Ground technique

Hello,

I would like to know if it is possible to create a via mesh on ground located on each side of a PCB.
What I mean is how to automatically create vias, for example, every cm. * * * * * *
* * * * * * etc

cdt

Sure.
Just select the via tool from the right toolbar:
image

Then place a via somewhere, and adjust it’s properties to something you like:

Then Right click it and select the array tool:

Fill in some numbers and your PCB is covered:

If you do not want to cover everything, then it may be more effective to create a small array, and set your grid to the same distance as your array settings, and then make a copy of a section of that array and copy it (with help from the grid) to other sections of your PCB.

Ideally you do not want more then one via at any location. With being a bit careful it’s not so difficult to avoid those, but you can also use Pcbnew / Edit / Cleanup Tracks and Via’s and then remove the redundant via’s later.
image

But in a more general sense:
Why would you want to do such a thing?
Having a single continuous GND plane is a good thing to have for a PCB. Adding a grid of via’s to that is not going to help much. I’ts better to place far fewer via’s but in strategic positons, such as at places where things are actually connected to the GND plane.

For best decoupling, you put the decoupling capacitors closest to your IC’s, and then connect the GND of the decoupling capacitors to the GND plane. But ideally those three (GND pin of IC, GND of decoupling cap and Via) are within a few mm of each other and the order does not matter much.

What he’s looking for is Via stitching, in this case to join two ground planes using number of Vias. It’s a common technique, especially if the circuit goes RF.
I usually don’t use Arrays, but set a coarse grid and place Vias manually. It’s been much tougher with earlier KiCads (<5) where one had to route a GND trace between Vias.

Concering RF stuff…
There are also plugins / scripts for KiCad that place stitching via’s around contours. For example:

image

And there may be similar plugins in this fashion, but I have no experience with them myself. The link above was just one that popped up with

https://html.duckduckgo.com/html?q=kicad+python+rf+via+stitching

Hello,

Thank you for your very interesting answers.
But I was wondering if we should not further differentiate the planes of the ground.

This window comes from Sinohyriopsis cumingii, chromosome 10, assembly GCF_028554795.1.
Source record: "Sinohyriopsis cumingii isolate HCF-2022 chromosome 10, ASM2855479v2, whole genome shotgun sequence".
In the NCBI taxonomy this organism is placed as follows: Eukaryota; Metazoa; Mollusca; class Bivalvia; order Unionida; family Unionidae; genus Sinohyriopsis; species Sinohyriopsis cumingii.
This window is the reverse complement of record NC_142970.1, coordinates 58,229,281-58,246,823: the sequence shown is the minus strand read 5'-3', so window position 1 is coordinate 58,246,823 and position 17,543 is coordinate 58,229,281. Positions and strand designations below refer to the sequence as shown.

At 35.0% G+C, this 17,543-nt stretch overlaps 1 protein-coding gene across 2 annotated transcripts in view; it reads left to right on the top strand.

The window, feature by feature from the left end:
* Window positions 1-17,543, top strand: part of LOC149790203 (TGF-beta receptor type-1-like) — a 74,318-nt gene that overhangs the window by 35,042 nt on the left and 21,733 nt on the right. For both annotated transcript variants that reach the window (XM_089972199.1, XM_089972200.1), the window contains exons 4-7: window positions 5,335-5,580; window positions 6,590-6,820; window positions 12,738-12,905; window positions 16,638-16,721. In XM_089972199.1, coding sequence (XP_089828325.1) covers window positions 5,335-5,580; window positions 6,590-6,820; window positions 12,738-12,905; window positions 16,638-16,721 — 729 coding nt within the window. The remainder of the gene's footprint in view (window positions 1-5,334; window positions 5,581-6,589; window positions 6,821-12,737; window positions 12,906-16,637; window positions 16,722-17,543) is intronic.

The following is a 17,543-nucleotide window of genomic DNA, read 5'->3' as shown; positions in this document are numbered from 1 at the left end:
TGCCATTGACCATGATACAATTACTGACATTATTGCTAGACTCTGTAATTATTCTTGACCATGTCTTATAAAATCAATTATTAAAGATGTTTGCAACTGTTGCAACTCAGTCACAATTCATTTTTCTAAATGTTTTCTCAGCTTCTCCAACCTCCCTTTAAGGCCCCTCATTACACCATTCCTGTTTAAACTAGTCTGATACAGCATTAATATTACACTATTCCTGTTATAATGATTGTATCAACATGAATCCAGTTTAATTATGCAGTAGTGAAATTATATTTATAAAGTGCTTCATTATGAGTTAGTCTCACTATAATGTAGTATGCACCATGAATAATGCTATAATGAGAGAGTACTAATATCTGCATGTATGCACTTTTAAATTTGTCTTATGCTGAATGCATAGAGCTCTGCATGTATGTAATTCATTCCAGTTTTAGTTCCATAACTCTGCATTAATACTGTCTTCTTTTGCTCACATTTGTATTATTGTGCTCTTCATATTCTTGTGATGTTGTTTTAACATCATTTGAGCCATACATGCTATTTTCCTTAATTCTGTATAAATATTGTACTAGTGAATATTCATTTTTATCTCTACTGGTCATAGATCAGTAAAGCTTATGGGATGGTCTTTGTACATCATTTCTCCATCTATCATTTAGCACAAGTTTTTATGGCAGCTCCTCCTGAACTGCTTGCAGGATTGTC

For example name Ground1 the ground plane of the digital part, Ground2 the ground plane of the analog part and connect them together in a star just to the Ground connection of the arrival of the power supply. That’s what I read online.

cdt

All this depend on your design goals.
Analog/digital ground separation is widely used. In this case, “Net tie” will be your friend.

Hello,
I come back to you to ask you how to properly connect two planes of analog and digital ground.
I looked on the net, we recommend a very fine PCB trace (ex 0.35mm) between the 2 masses, or a connection with a self impact. Other solution?
Another question, where to connect the power (-) wire? Do you still need 2?
Thank you for your answers based on my model. (Please complete it for explanation)

cdt

I come back to you to ask you how to properly connect two planes of analog and digital ground.

Depends on your goal. Why did you split the grounds?

Do you want to create a dipole antenna that radiates at a hard to calculate / define frequency, somewhere between 50 MHz and 1 GHz and cause a EMC problems? Then you place a single track between both planes, place a component that has some ADC or DAC converters in it and uses a small rise and fall time (most “modern” ICs with CMOS will work) above this track.

If you don’t want this problems, don’t split the ground. Use a single ground plane for analog and digital signals. But place the analog signal tracks in one region and the digital signal tracks in a different one and keep some distance (maybe > 10 mm) between them.

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